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Challenge: a VERY strange problem with command substitution in bash




Hello,
  this is my first posting here as I do not see any other hope of
getting this resolved. Research in mailing lists and other Cygwin users'
questions on various sites have not proven to be useful.

1. Ubuntu 4.4.0-71-generic x86_64, /bin/bash

$ value="$( date | cat )"; echo "$? <$value>"
0 <Tue Jul 11 20:21:22 CEST 2017>
$ value="$( date )"; echo "$? <$value>"
0 <Tue Jul 11 20:21:59 CEST 2017>
$ date | cat
Tue Jul 11 20:22:22 CEST 2017

Results are the same for normal users and for root. Everything is fine
and as expected.

2. Windows 10, Version 1703, Build 15063.413 on a Dell 64bit platform,
latest 64bit Cygwin (CYGWIN_NT-10.0, 2.8.1(0.312/5/3) 2017-07-03 14:11
x86_64 Cygwin) /bin/bash

$ value="$( date | cat )"; echo "$? <$value>"
127 <>
$ value="$( date )"; echo "$? <$value>"
0 <Tue Jul 11 20:25:01 CEST 2017>
$ date | cat
Tue Jul 11 20:25:17 CEST 2017

Results are the same for normal users and for users with administrative
rights, even if I run this under the TrustedInstaller rights.
Fully-qualified paths (/bin/date and /bin/cat) does not change the results.

3. On the same Windows 10 system as above, the following forms work fine

$ value="$( date | cat )"; echo "$? <$value>"
0 <Tue Jul 11 20:26:12 CEST 2017>
$ value="$( bash -c 'date | cat' )"; echo "$? <$value>"
0 <Tue Jul 11 20:25:29 CEST 2017>
# value="$( date ; pwd )"; echo "$? <$value>"
0 <Tue Jul 11 20:28:08 CEST 2017
/home/juergen>


Using backquotes instead of the command substitution with $(...) does
not change the results. I could swear this did work in an earlier
version of Cygwin on my Windows 7 machine.

I tried this to see if the code in the parentheses is executed at all:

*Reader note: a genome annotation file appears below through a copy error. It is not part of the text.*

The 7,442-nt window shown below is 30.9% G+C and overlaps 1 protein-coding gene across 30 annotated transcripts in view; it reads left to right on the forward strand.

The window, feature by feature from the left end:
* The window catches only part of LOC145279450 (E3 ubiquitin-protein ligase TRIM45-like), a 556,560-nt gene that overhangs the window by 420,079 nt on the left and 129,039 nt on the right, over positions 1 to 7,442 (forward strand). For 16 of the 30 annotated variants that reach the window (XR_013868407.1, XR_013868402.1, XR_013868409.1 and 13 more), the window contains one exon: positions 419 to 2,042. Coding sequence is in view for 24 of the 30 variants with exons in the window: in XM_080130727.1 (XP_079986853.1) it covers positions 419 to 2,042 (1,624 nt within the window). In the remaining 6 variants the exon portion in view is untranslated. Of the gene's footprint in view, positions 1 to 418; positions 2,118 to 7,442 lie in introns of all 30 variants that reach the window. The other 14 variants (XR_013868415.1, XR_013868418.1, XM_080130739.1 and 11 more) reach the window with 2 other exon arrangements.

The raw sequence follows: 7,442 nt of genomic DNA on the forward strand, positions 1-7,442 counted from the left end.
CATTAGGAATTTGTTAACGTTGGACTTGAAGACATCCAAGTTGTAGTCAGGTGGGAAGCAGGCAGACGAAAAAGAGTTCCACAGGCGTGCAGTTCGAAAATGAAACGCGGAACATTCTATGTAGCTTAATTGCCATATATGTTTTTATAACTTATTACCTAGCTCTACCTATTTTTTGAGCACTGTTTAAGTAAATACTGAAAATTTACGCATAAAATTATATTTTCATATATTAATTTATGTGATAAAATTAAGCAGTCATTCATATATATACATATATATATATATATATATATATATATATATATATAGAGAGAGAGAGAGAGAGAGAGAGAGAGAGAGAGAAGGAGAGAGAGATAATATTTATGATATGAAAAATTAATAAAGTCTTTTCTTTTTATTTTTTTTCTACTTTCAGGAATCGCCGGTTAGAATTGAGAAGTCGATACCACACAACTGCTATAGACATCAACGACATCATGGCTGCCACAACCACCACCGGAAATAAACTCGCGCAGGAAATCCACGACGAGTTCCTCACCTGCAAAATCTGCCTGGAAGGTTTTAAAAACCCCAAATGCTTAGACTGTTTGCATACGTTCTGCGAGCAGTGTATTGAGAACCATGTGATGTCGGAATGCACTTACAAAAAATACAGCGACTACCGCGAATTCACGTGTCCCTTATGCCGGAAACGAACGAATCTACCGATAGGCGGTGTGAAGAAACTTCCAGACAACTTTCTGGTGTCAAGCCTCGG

$ value="$( date 2> foo | cat )"; echo "$? <$value>"

The file "foo" was not created, i.e., it seems the commands don't really
get executed.

$ value="$( date && pwd )"; echo "$? <$value>"
0 <Tue Jul 11 20:49:09 CEST 2017
/home/juergen>

$ value="$( date || pwd )"; echo "$? <$value>"
0 <Tue Jul 11 20:32:27 CEST 2017>

both work, so some control structures seem to be permissible... just not
a pipe.

What is going on? Some misconfiguration? A Cygwin bug? Some interaction
with something weird in Windows 10? I am at loss to understand what
could be wrong... and am now most curious whether anybody has an idea
what is causing this. Does it work/not work in the same way in your
Cygwin installation?

I came across this effect because ssh-host-config did not recognize me
as administrator anymore. It's due to a check for a certain user group
that uses a command substitution with a pipe. Replacing this with an
equivalent command works. The original line used "id -G" and then a
"grep -Eq" to check whether a certain group is on that list.

I am VERY curious now! I've rarely been puzzled that much by such a very
elementary shell expression (looking back at 34 years of Unix experience).

Thanks much in advance!
--Jürgen


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